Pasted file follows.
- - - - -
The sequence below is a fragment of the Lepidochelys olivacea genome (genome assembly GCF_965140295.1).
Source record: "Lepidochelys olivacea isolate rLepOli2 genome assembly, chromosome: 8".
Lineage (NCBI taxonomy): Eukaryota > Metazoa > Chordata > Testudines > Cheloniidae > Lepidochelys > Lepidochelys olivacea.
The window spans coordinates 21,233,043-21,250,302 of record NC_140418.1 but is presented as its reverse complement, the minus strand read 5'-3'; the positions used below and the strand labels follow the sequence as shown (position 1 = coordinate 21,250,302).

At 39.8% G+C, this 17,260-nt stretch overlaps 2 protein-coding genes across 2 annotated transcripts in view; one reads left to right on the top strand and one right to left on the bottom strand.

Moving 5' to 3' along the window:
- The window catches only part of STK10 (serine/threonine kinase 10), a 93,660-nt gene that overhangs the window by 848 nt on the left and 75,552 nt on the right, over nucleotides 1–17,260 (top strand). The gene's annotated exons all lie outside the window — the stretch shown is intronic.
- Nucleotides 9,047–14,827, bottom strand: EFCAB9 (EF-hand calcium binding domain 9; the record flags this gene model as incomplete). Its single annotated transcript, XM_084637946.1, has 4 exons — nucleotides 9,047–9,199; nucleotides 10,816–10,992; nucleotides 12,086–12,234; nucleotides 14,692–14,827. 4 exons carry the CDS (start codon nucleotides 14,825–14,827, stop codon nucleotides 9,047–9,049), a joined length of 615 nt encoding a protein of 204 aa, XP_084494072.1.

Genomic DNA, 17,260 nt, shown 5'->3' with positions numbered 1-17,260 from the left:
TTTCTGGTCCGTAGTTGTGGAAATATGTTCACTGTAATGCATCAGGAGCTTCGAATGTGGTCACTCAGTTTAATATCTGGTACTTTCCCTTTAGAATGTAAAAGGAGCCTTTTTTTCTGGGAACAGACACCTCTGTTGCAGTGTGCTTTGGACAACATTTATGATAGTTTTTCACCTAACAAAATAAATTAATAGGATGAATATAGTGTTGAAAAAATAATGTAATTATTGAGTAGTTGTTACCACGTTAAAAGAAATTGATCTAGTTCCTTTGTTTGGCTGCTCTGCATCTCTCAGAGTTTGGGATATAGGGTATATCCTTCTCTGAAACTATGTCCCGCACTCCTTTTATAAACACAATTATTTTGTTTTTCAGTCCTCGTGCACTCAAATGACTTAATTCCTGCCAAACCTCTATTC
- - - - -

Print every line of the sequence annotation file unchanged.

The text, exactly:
The sequence below is a fragment of the Lepidochelys olivacea genome (genome assembly GCF_965140295.1).
Source record: "Lepidochelys olivacea isolate rLepOli2 genome assembly, chromosome: 8".
Lineage (NCBI taxonomy): Eukaryota > Metazoa > Chordata > Testudines > Cheloniidae > Lepidochelys > Lepidochelys olivacea.
The window spans coordinates 21,233,043-21,250,302 of record NC_140418.1 but is presented as its reverse complement, the minus strand read 5'-3'; the positions used below and the strand labels follow the sequence as shown (position 1 = coordinate 21,250,302).

At 39.8% G+C, this 17,260-nt stretch overlaps 2 protein-coding genes across 2 annotated transcripts in view; one reads left to right on the top strand and one right to left on the bottom strand.

Moving 5' to 3' along the window:
- The window catches only part of STK10 (serine/threonine kinase 10), a 93,660-nt gene that overhangs the window by 848 nt on the left and 75,552 nt on the right, over nucleotides 1–17,260 (top strand). The gene's annotated exons all lie outside the window — the stretch shown is intronic.
- Nucleotides 9,047–14,827, bottom strand: EFCAB9 (EF-hand calcium binding domain 9; the record flags this gene model as incomplete). Its single annotated transcript, XM_084637946.1, has 4 exons — nucleotides 9,047–9,199; nucleotides 10,816–10,992; nucleotides 12,086–12,234; nucleotides 14,692–14,827. 4 exons carry the CDS (start codon nucleotides 14,825–14,827, stop codon nucleotides 9,047–9,049), a joined length of 615 nt encoding a protein of 204 aa, XP_084494072.1.

Genomic DNA, 17,260 nt, shown 5'->3' with positions numbered 1-17,260 from the left:
TTTCTGGTCCGTAGTTGTGGAAATATGTTCACTGTAATGCATCAGGAGCTTCGAATGTGGTCACTCAGTTTAATATCTGGTACTTTCCCTTTAGAATGTAAAAGGAGCCTTTTTTTCTGGGAACAGACACCTCTGTTGCAGTGTGCTTTGGACAACATTTATGATAGTTTTTCACCTAACAAAATAAATTAATAGGATGAATATAGTGTTGAAAAAATAATGTAATTATTGAGTAGTTGTTACCACGTTAAAAGAAATTGATCTAGTTCCTTTGTTTGGCTGCTCTGCATCTCTCAGAGTTTGGGATATAGGGTATATCCTTCTCTGAAACTATGTCCCGCACTCCTTTTATAAACACAATTATTTTGTTTTTCAGTCCTCGTGCACTCAAATGACTTAATTCCTGCCAAACCTCTATTC